Entry landscaping leads visitors to your front door. Flowers and plants placed by the entryway welcome friends and families. The smallest entry is brightened with plants in pots, hanging containers or perhaps an arbor to shelter those waiting at the door. Use your creativity and your entryway landscaping won't cost a fortune.
Topiaries are plants, usually evergreens, that have been pruned into geometric shapes. The easiest shape is that of a sphere on a trunk. Think of a lollipop. Another alternative is two or three spheres spaced 12 to 24 inches apart on the trunk. Four matching topiaries two on each side of the door and two farther out stand like sentries at the entryway. If you're on a low budget, trim the topiaries yourself.
When space is limited for an entryway there's always room for hanging plants. They take up no walkway and still provide an accent. Tiered planters command attention. Plant them with bright flowers like geraniums in the top two tiers and a trailing flower like bacoba in the bottom tier. Hanging planters are heavy when watered, so fasten them securely.
Plant the entryway with four seasons in mind. A backbone of evergreens provides color and interest even in the dead of winter. Flowering spring bulbs and trees remind visitors that warm weather is on the way. Summer is when gardens are in their full glory. And finally fall is nature's last show in the year. Try cypress and boxwood, underplanted with tulips, crocus and daffodils for spring. Roses provide summer color and chrysanthemums give a bright accent for fall..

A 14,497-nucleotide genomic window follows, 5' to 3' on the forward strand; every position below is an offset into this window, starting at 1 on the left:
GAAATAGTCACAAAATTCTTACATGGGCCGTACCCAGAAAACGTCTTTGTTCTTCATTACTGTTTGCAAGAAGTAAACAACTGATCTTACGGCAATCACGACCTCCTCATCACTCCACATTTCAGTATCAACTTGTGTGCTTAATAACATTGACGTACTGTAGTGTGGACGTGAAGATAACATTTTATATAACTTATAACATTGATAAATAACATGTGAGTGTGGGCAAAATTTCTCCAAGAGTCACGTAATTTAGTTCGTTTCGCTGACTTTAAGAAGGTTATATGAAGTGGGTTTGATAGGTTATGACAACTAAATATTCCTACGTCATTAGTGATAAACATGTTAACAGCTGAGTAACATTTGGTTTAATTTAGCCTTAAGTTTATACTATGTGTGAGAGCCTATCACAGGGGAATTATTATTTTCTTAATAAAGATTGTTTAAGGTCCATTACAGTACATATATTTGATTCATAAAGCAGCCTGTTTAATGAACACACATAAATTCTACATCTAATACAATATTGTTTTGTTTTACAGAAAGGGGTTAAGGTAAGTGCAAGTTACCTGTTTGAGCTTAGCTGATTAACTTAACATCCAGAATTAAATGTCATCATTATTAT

Outlining the entryway with plants that climb up the walls and over the porch roofing adds an exclamation point to your front yard. Keep any stair railings clear of plants so guests can still get a firm grasp for safety. Ivy doesn't need any support and will cling to masonry and brick. Bougainvillea has brightly colored bracts and thorns. It will need to be fastened to a support. Clematis blooms in late spring and early summer and climbs its way up with tendrils.